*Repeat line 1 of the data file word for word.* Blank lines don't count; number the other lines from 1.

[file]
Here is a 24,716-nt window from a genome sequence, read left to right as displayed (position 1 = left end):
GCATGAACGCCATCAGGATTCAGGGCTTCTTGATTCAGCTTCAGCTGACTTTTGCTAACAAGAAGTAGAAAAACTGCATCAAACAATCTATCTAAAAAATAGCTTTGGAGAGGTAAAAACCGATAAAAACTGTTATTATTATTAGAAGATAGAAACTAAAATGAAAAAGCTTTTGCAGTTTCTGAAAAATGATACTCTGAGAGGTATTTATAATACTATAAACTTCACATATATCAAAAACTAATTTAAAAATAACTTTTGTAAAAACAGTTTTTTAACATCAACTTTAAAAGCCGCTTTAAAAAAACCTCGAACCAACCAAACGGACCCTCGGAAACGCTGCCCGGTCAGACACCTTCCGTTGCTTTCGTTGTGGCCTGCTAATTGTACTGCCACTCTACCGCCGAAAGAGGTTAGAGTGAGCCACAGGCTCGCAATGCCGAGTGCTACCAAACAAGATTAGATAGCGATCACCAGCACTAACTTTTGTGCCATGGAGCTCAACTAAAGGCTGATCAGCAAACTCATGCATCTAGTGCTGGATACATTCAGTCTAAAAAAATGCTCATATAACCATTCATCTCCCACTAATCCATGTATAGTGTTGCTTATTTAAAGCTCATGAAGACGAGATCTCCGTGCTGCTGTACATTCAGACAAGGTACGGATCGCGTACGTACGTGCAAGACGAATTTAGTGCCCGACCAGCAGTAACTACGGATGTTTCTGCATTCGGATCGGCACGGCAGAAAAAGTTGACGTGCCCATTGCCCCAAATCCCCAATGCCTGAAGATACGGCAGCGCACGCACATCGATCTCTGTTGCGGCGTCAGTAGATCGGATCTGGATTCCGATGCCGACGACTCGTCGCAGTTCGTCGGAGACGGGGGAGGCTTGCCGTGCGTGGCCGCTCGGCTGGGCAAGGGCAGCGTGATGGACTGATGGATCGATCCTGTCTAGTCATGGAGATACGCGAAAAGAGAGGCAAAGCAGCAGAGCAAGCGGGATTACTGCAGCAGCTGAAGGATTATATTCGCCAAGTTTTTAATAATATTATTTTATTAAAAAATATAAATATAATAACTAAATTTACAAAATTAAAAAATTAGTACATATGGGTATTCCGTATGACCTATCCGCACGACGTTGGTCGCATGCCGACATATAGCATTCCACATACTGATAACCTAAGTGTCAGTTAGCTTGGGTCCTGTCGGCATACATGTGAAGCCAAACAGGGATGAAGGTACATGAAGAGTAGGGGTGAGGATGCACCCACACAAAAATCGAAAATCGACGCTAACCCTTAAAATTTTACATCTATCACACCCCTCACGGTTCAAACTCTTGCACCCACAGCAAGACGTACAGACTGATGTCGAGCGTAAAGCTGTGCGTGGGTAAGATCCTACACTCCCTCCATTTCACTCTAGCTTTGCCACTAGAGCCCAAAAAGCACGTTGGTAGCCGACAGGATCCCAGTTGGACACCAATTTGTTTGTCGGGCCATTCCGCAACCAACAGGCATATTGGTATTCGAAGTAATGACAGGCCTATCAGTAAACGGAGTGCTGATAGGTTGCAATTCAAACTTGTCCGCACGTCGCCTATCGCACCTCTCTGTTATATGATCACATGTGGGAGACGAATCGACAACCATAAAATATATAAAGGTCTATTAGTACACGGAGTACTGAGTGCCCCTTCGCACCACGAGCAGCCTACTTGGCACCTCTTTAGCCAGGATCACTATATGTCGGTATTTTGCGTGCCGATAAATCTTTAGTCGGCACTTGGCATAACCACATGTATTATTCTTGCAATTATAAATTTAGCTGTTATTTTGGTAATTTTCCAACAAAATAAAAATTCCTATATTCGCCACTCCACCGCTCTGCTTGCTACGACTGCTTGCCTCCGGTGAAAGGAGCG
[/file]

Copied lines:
Here is a 24,716-nt window from a genome sequence, read left to right as displayed (position 1 = left end):